a. Common Law Notice
Absent a fixed term contract or contractual notice provision, an employer may dismiss an employee at any time by giving the employee minimum notice under the Employment Standards Act plus “common law reasonable notice” or payment in lieu of notice.

In BC, the length of common law reasonable notice is based on four key factors:
• length of service;
• the age of the employee;
• the type of position held, including salary, and whether supervisory responsibilities are present; and
• the availability of similar employment in the job market at the time of termination.

Generally, courts tend to award longer notice periods to long?term employees than to shorter term employees. Likewise, a court will usually award higher notice periods to older employees than to younger ones.

In addition, a court will likely award lengthier notice to an employee at the management level who supervises a number of employees versus an employee who holds a position with no supervisory functions. The rationale for this approach is that, in general, it is more difficult for a manager to obtain a similar position than an employee who occupies a clerical position. The last criterion is also important. If a particular industry is going through an economic downturn, then it is likely that more employees in that sector are chasing fewer jobs. In that scenario, the employee will receive a longer notice period.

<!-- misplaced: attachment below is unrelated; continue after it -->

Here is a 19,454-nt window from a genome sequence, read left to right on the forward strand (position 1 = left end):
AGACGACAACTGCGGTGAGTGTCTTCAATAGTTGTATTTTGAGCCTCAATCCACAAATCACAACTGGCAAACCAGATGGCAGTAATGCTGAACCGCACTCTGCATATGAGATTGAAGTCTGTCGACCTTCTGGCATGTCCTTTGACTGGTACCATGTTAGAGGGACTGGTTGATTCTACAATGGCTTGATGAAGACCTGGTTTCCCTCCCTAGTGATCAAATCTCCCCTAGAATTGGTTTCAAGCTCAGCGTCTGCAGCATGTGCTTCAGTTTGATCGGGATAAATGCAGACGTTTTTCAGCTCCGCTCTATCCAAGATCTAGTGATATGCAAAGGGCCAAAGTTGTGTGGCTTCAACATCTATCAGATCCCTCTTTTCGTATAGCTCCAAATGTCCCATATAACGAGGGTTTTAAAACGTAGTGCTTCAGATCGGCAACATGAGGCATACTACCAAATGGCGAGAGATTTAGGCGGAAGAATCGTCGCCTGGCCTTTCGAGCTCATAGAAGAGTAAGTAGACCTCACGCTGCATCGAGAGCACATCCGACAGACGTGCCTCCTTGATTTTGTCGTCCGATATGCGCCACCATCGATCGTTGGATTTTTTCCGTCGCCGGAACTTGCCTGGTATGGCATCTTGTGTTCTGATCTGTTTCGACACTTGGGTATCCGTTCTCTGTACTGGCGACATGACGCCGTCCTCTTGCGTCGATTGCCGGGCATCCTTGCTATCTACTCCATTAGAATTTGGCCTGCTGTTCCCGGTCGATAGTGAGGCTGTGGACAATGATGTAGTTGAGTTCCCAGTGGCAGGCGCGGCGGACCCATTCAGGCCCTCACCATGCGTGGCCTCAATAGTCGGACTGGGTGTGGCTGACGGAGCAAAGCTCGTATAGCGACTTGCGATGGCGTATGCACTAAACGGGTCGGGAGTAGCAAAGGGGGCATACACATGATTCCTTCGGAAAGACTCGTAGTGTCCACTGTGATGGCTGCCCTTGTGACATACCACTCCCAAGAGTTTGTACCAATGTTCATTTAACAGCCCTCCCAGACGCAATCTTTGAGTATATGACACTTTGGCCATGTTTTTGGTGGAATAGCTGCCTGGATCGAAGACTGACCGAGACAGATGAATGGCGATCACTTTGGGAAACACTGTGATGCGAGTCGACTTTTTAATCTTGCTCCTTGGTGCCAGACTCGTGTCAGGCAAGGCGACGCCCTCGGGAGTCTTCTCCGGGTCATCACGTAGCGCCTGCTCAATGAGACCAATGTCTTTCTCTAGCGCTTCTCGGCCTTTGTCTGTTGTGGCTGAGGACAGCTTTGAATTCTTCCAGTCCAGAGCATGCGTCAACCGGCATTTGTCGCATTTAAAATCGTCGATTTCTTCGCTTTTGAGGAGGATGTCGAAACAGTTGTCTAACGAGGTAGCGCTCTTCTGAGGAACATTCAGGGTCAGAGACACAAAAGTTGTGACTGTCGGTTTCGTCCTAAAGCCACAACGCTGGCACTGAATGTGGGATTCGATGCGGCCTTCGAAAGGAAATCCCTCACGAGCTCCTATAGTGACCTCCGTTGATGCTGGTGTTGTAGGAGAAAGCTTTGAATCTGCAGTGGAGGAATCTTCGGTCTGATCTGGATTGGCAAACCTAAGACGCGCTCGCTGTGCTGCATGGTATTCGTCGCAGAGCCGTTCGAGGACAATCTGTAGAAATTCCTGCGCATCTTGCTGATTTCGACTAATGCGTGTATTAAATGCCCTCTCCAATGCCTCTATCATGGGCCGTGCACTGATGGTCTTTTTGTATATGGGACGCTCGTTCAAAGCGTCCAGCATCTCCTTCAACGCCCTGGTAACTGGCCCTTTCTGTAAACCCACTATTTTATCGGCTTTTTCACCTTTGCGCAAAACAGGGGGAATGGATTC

The employer should seek legal advice to determine an employee’s reasonable notice entitlement before taking steps to terminate an employee. The range of potential notice awards may be used to design a severance package, to be offered to the employee in exchange for a release of all claims relating to the employment. Severance packages are discussed later.

b. Contractual Notice
It is an implied term of any employment contract that an employer may dismiss an employee at any time by giving the employee reasonable notice or payment in lieu. However, that implied term can be varied by express provisions in a written employment agreement.

An employer should enter into written contracts of employment with all of its employees. The agreement may be written on the employer’s letterhead in the form of a letter. The letter should confirm the terms of the employment such as the employee’s position; start date; salary; compensation and benefits; vacation time; and, most importantly, what notice provisions apply in the event of termination by either party.